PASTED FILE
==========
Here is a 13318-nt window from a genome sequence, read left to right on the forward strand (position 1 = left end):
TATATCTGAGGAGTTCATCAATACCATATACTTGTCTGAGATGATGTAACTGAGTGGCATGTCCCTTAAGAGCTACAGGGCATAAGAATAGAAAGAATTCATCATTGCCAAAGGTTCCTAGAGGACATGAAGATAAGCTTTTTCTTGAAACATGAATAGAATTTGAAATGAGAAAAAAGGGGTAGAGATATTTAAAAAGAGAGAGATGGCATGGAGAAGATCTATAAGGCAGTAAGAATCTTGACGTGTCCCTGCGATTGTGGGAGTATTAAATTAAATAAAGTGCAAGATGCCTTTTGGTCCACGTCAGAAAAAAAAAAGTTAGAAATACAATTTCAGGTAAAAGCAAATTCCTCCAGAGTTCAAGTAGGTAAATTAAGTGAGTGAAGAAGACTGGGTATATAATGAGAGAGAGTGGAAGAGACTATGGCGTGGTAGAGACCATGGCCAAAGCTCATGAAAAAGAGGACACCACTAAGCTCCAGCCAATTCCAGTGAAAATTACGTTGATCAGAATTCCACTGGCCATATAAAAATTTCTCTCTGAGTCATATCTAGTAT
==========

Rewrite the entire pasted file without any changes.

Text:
Here is a 13318-nt window from a genome sequence, read left to right on the forward strand (position 1 = left end):
TATATCTGAGGAGTTCATCAATACCATATACTTGTCTGAGATGATGTAACTGAGTGGCATGTCCCTTAAGAGCTACAGGGCATAAGAATAGAAAGAATTCATCATTGCCAAAGGTTCCTAGAGGACATGAAGATAAGCTTTTTCTTGAAACATGAATAGAATTTGAAATGAGAAAAAAGGGGTAGAGATATTTAAAAAGAGAGAGATGGCATGGAGAAGATCTATAAGGCAGTAAGAATCTTGACGTGTCCCTGCGATTGTGGGAGTATTAAATTAAATAAAGTGCAAGATGCCTTTTGGTCCACGTCAGAAAAAAAAAAGTTAGAAATACAATTTCAGGTAAAAGCAAATTCCTCCAGAGTTCAAGTAGGTAAATTAAGTGAGTGAAGAAGACTGGGTATATAATGAGAGAGAGTGGAAGAGACTATGGCGTGGTAGAGACCATGGCCAAAGCTCATGAAAAAGAGGACACCACTAAGCTCCAGCCAATTCCAGTGAAAATTACGTTGATCAGAATTCCACTGGCCATATAAAAATTTCTCTCTGAGTCATATCTAGTAT